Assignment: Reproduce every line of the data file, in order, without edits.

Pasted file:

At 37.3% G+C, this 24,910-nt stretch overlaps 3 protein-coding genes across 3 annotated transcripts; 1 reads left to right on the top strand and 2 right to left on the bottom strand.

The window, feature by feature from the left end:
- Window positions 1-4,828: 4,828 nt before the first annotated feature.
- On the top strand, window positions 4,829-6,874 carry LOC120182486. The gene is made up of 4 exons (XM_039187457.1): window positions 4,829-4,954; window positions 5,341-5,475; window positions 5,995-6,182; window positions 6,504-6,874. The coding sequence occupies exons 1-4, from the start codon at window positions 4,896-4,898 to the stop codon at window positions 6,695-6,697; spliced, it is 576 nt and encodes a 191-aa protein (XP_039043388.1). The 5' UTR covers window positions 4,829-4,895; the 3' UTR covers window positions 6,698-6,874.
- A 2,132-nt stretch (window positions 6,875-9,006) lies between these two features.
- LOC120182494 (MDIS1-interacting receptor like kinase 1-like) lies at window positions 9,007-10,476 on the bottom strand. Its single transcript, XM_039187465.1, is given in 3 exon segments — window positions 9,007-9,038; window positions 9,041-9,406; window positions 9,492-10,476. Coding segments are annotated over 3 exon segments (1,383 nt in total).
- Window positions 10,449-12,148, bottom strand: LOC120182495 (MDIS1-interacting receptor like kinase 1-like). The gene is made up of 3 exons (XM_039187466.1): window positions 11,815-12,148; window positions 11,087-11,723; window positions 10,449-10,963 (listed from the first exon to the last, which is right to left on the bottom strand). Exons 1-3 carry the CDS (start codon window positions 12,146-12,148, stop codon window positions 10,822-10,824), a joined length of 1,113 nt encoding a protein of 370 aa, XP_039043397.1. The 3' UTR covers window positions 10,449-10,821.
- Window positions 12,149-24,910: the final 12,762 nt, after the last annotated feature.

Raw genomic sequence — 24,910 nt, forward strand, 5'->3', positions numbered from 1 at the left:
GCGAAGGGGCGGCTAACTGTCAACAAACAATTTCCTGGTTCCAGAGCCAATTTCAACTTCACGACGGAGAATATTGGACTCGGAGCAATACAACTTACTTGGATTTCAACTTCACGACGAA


At 37.3% G+C, this 24,910-nt stretch overlaps 3 protein-coding genes across 3 annotated transcripts; 1 reads left to right on the top strand and 2 right to left on the bottom strand.

The window, feature by feature from the left end:
- Window positions 1-4,828: 4,828 nt before the first annotated feature.
- On the top strand, window positions 4,829-6,874 carry LOC120182486. The gene is made up of 4 exons (XM_039187457.1): window positions 4,829-4,954; window positions 5,341-5,475; window positions 5,995-6,182; window positions 6,504-6,874. The coding sequence occupies exons 1-4, from the start codon at window positions 4,896-4,898 to the stop codon at window positions 6,695-6,697; spliced, it is 576 nt and encodes a 191-aa protein (XP_039043388.1). The 5' UTR covers window positions 4,829-4,895; the 3' UTR covers window positions 6,698-6,874.
- A 2,132-nt stretch (window positions 6,875-9,006) lies between these two features.
- LOC120182494 (MDIS1-interacting receptor like kinase 1-like) lies at window positions 9,007-10,476 on the bottom strand. Its single transcript, XM_039187465.1, is given in 3 exon segments — window positions 9,007-9,038; window positions 9,041-9,406; window positions 9,492-10,476. Coding segments are annotated over 3 exon segments (1,383 nt in total).
- Window positions 10,449-12,148, bottom strand: LOC120182495 (MDIS1-interacting receptor like kinase 1-like). The gene is made up of 3 exons (XM_039187466.1): window positions 11,815-12,148; window positions 11,087-11,723; window positions 10,449-10,963 (listed from the first exon to the last, which is right to left on the bottom strand). Exons 1-3 carry the CDS (start codon window positions 12,146-12,148, stop codon window positions 10,822-10,824), a joined length of 1,113 nt encoding a protein of 370 aa, XP_039043397.1. The 3' UTR covers window positions 10,449-10,821.
- Window positions 12,149-24,910: the final 12,762 nt, after the last annotated feature.

Raw genomic sequence — 24,910 nt, forward strand, 5'->3', positions numbered from 1 at the left:
GCGAAGGGGCGGCTAACTGTCAACAAACAATTTCCTGGTTCCAGAGCCAATTTCAACTTCACGACGGAGAATATTGGACTCGGAGCAATACAACTTACTTGGATTTCAACTTCACGACGAA